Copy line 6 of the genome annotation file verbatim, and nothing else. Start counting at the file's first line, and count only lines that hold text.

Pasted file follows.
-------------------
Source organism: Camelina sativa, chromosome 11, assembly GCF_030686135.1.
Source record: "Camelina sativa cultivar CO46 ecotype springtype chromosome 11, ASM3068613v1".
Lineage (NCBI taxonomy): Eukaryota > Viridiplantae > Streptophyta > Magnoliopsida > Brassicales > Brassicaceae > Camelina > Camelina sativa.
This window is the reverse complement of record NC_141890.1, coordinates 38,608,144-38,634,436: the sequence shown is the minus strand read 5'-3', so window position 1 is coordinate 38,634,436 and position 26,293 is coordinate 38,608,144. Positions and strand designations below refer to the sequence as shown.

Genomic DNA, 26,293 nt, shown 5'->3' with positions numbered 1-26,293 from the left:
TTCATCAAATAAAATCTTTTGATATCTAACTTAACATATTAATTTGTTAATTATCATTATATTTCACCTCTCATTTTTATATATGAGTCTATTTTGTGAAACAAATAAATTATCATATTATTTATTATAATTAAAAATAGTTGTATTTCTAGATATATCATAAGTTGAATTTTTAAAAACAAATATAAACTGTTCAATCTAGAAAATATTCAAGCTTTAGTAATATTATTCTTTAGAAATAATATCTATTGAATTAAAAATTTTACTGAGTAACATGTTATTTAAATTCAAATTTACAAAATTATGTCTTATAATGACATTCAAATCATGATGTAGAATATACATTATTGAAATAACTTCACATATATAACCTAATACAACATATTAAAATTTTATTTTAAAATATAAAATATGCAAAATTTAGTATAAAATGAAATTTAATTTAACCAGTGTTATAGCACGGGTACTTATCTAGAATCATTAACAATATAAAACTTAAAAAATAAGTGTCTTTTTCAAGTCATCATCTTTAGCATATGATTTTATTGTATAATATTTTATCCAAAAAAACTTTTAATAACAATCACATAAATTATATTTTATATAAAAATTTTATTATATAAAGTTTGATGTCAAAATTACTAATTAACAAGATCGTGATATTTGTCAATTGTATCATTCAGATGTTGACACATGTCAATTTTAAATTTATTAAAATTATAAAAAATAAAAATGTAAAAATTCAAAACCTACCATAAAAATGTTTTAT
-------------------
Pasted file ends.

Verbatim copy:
TTCATCAAATAAAATCTTTTGATATCTAACTTAACATATTAATTTGTTAATTATCATTATATTTCACCTCTCATTTTTATATATGAGTCTATTTTGTGAAACAAATAAATTATCATATTATTTATTATAATTAAAAATAGTTGTATTTCTAGATATATCATAAGTTGAATTTTTAAAAACAAATATAAACTGTTCAATCTAGAAAATATTCAAGCTTTAGTAATATTATTCTTTAGAAATAATATCTATTGAATTAAAAATTTTACTGAGTAACATGTTATTTAAATTCAAATTTACAAAATTATGTCTTATAATGACATTCAAATCATGATGTAGAATATACATTATTGAAATAACTTCACATATATAACCTAATACAACATATTAAAATTTTATTTTAAAATATAAAATATGCAAAATTTAGTATAAAATGAAATTTAATTTAACCAGTGTTATAGCACGGGTACTTATCTAGAATCATTAACAATATAAAACTTAAAAAATAAGTGTCTTTTTCAAGTCATCATCTTTAGCATATGATTTTATTGTATAATATTTTATCCAAAAAAACTTTTAATAACAATCACATAAATTATATTTTATATAAAAATTTTATTATATAAAGTTTGATGTCAAAATTACTAATTAACAAGATCGTGATATTTGTCAATTGTATCATTCAGATGTTGACACATGTCAATTTTAAATTTATTAAAATTATAAAAAATAAAAATGTAAAAATTCAAAACCTACCATAAAAATGTTTTAT